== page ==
Back in the downtown area, stop to appreciate two more Gaudí buildings – Casa Batlló and Casa Milà (or La Pedrera) – before strolling down the leafy boulevard of La Rambla. This will take you to the Gothic Quarter, where you’ll find the Cathedral of Barcelona, Bridge of Sighs, and Boquería Market. If you have time, stop at the Picasso Museum or Güell Palace before ending your visit at the beaches of La Barceloneta.

Getting there: Even with a high-speed train, the journey from Madrid to Barcelona takes close to three hours. This is the only way to reach Barcelona and still have time for sightseeing, so start early.

Chinchon, Spain
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If you’d like to experience a traditional Spanish town for your day trip, Chinchón is the perfect fit. This old town in the classic Spanish countryside gives the sense that you’ve been transported back hundreds of years. The Plaza Mayor (the main square) is the most important site here, beautifully lined with arcades, wooden balconies, and 16th- and 17th-century houses. The square has been used for various films over the years and hosts the town’s bullfighting ring each October.

Other landmarks include the 14th-century Clock Tower, which once belonged to a local church, and the remains of Chinchón Castle south of town. Otherwise, Chinchón is best known for its local wines and traditional cuisine, so give both a try while visiting!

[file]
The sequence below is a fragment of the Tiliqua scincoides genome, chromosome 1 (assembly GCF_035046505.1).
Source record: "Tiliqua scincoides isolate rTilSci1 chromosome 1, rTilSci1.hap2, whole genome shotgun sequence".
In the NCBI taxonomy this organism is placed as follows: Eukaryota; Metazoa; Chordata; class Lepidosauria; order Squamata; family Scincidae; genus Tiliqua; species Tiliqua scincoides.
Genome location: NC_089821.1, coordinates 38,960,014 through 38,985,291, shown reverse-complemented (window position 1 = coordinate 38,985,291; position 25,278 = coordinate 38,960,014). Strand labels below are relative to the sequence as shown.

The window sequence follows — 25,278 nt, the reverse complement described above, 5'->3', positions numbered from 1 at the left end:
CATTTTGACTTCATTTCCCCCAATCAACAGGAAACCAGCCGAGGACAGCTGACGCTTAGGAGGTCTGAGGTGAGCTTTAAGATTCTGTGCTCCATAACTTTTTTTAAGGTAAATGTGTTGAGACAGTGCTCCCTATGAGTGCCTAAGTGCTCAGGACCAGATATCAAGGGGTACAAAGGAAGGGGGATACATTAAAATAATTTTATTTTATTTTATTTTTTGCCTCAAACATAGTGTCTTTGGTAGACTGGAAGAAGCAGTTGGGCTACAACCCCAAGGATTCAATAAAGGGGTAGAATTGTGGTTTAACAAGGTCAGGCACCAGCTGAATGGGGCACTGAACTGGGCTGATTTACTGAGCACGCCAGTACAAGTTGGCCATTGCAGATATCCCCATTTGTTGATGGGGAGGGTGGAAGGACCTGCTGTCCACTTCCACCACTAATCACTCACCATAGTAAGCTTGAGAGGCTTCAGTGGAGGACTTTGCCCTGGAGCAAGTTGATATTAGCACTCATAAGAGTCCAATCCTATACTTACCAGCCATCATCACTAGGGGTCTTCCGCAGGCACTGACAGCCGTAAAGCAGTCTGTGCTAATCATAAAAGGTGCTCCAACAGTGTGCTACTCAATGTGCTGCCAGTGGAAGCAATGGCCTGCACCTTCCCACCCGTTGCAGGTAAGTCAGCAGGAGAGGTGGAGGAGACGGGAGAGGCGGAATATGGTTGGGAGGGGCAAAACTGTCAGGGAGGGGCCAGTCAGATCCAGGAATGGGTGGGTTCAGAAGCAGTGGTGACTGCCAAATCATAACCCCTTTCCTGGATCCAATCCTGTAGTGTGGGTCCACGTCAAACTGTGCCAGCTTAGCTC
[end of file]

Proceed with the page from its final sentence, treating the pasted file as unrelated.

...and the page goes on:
Getting there: With no train station in Chinchón, the best way to reach it is by bus. Leaving more than once an hour from the Conde de Casal stop in the center of Madrid, the bus makes the trip in around 45 minutes.

Stream in Penialara Natural Park. Sierra de Guadarrama. Madrid. Spain.

Sierra de Guadarrama

Not every day trip from Madrid has to be to a city or town, especially with the Sierra de Guadarrama National Park nearby. If you love the outdoors, this mountain range north of Madrid is the ideal day trip for you.

You can either go skiing or hiking (depending on when you visit) to enjoy the majestic mountain scenery. If you can, head up to the summit of the range’s highest mountain, Peñalara, to see the surrounding meadows and glacial lakes. Keep an eye out for cool wildlife, including deer, wild boar, Spanish ibex, and birds of prey.

Getting there: It’s best to visit the Sierra de Guadarrama National Park with an organized tour and be taken around by someone who knows the area. To get there independently, take the 691 bus from Madrid to the park’s Puerto de los Cotos entrance near the information center.

Book Tour to Sierra de Guadarrama

Consuegra, Spain. Windmills of Don Quixote in Toledo province
Izabela23 /


When you think of Spain, do you picture isolated small towns in a dry landscape with the occasional vineyard? That’s essentially the town of Consuegra in the La Mancha region south of Madrid. This part of Spain is best known for the descriptions of it in the famous novel Don Quixote.

Besides the classically rugged landscape, the main sights here are the traditional windmills and castle. The Molinos de Viento de Consuegra sit together in a row, with five of these 12 windmills from the 19th century still operating to this day. Nearby is the 10th-century Castillo de Consuegra and its imposing keep.

Getting there: If you take a train from Madrid to Toledo and then the hourly bus to Consuegra, you should make it there within three hours. There are currently no organized tours, though options are likely to spring up as the town becomes better known.